## Co and Contravariance in .NET and Java – Part I – Type Relations

For my university courses I am learning Java at the moment, something that I have always wanted to do to broaden my horizon but also for getting some exposure to the platform that, together with .NET, features the largest market share. In a previous blog post I did a comparison of the different generics implementation in Java and the .NET framework, and now that I will be using Java a lot more often I think its the right moment to extend this comparison on Covariance and Contravariance.

This subject has been covered in great detail on the net, and I can wholeheartedly recommend Eric Lipperts and Bart de Smet’s Blog posts on the subject, which is also where I’ll reference some of the material for this postis from.

## Type System Terminology

In any Object-Oriented type system the type relation of two objects A and B can be characterized in exactly one of the following ways:

- A has the same type as B
- A is a subtype of B
- B is a subtype of A
- A and B are not related.

We can establish a well defined ordering relation between two types as* “X is assignment compatible to Y”, written as X <: Y. *Assignment compatible means that an instance of X can be used instead of an instance of Y everywhere where Y is applicable. The easisest example of X <: Y would be string <: object, but there’s also float<: double (a float is narrower than a double, with respect to the range of values it can represent) . Assignment compatibility establishes a partial order relationship,

**because it fulfils the three necessary properties:**

- (reflexivity) For all types T:
*T<: T* - (antisymmetry) For all types T and U:
*T <: U and U <: T implies U = T* - (transitivity) For all types S, T and U:
*S <: U and U <: T implies S <: T*

To give an example of what this means, is that given a related set of types (a linear inheritance hierachy), <: will order them from more specific to more generic ones, e.g *Car <: Vehicle <: Object*. As we’ll see later in this series, having a formal notion for type relations will help us formally understand the concept of Covariance and Contravariance.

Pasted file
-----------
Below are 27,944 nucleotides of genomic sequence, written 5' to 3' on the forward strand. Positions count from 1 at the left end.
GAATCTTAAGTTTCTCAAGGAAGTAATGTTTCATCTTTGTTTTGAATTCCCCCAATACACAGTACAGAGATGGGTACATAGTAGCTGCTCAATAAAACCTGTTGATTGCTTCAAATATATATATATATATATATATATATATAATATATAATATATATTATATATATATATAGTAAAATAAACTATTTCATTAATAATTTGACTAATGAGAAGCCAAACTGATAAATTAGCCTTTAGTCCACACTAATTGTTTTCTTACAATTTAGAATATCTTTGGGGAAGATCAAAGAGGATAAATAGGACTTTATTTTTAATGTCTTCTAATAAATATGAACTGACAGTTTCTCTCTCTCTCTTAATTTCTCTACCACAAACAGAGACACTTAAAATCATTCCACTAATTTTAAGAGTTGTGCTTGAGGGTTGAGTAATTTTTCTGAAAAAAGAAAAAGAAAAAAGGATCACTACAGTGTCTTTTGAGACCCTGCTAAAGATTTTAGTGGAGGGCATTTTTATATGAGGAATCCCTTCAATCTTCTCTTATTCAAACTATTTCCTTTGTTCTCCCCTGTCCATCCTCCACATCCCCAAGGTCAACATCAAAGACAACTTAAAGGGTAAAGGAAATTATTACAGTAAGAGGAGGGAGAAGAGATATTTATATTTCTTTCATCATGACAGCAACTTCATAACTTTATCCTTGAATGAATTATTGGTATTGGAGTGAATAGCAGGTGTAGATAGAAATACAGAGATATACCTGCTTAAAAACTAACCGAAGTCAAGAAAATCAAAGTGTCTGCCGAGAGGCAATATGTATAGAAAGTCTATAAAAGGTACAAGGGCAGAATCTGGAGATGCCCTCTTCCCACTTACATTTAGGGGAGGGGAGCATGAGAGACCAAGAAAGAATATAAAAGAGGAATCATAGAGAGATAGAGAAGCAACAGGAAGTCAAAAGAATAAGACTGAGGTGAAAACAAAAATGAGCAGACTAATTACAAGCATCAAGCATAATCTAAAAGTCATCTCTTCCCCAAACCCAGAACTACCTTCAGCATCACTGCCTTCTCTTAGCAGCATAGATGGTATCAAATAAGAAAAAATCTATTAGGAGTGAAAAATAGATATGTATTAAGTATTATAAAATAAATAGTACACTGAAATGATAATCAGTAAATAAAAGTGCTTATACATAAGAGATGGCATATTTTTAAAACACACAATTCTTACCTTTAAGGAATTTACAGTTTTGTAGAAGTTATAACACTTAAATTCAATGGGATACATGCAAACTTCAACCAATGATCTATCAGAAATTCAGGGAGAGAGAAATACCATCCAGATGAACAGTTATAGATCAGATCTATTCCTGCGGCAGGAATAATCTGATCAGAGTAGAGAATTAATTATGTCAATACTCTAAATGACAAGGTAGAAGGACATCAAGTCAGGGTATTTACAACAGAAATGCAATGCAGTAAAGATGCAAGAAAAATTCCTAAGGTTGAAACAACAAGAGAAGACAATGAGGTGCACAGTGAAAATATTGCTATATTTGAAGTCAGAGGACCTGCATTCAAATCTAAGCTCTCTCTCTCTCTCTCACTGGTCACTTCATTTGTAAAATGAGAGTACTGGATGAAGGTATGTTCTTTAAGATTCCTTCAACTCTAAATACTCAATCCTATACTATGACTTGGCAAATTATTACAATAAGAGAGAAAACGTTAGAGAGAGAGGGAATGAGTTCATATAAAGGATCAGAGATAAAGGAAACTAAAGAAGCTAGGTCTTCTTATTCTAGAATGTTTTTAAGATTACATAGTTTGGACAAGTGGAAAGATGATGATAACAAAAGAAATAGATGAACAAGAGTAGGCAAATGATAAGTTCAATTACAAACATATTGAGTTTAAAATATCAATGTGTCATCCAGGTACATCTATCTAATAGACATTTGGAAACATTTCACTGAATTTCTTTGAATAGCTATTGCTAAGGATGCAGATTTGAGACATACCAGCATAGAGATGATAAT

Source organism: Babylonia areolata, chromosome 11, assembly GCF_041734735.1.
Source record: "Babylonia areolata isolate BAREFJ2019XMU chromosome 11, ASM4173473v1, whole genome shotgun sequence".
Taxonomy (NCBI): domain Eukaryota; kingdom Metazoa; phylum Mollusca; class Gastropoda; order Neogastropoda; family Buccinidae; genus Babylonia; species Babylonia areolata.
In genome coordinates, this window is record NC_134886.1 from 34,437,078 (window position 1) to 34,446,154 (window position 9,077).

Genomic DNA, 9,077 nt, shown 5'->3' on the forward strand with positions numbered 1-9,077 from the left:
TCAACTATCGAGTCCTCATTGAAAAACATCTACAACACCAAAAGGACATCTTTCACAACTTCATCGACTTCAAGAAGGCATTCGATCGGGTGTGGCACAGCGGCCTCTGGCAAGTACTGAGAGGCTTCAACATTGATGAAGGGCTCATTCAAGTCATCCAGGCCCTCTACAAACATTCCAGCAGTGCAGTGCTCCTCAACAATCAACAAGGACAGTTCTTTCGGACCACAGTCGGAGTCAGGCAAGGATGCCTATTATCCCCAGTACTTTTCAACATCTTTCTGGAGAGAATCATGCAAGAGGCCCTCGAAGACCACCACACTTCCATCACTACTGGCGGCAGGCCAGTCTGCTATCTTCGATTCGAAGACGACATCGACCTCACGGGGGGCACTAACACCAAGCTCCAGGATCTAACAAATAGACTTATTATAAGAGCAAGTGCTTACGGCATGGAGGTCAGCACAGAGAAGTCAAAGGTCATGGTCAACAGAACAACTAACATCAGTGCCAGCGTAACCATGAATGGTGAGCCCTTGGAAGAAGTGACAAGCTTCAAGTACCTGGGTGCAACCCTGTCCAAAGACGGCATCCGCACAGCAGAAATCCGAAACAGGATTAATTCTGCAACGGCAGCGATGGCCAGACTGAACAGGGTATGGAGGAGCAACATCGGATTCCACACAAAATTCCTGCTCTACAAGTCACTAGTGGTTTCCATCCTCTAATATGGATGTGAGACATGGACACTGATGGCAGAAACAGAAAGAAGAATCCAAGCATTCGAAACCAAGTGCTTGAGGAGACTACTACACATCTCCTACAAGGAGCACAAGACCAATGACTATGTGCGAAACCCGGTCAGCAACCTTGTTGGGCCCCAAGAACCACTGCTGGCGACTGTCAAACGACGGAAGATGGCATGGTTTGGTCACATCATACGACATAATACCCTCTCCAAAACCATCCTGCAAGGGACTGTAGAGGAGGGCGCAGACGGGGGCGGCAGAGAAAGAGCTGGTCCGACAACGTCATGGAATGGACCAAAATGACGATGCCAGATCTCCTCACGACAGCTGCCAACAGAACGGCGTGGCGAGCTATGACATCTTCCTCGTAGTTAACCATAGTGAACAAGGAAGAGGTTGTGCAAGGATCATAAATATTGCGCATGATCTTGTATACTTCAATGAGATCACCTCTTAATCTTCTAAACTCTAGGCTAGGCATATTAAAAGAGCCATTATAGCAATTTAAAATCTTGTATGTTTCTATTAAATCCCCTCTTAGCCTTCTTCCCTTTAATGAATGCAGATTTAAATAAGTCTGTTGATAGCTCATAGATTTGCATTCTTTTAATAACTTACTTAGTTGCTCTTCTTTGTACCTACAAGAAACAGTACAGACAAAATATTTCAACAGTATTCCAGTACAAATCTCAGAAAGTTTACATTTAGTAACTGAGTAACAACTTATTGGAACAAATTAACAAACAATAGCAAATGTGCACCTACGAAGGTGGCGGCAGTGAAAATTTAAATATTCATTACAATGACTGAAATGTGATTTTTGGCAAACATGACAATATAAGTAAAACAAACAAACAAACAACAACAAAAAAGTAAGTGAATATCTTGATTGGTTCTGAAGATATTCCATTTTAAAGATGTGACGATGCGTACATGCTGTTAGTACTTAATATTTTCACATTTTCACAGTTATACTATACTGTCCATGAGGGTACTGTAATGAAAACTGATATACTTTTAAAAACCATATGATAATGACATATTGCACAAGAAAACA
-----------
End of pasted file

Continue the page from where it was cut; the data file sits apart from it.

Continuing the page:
The next concept I want to introduce is that of a ** type operation**. Analogous to the mathematical definition of an operation, a type operation has the signature T -> U where T and U are types. An example for a common type transformation is a type cast. A cast to the common root class

*Object*would be defined as c : { Type -> Type; T -> Object}. For the mathematically inclined, note that

*Object*is the maximum in our set of Types regarding the relation

*<:*, because for all types

*T, T <: Object.*

The probably most interesting set of type operations is what Haskell calls a** Type Constructor**. Whenever you are using a constructed type (such as a generic type or an array) you are using a type constructor (not in the CLR sense where this refers to a static cctor.) IEnumerable is one of the types you’d use with such a constructor, which has the signature T -> IEnumerable. So whenever you are using a generic instantiation (a generic type with concrete Type arguments), you have effectively used a type operation.

In the next post, we’ll discuss some common type operations and define what covariance and contravariance means.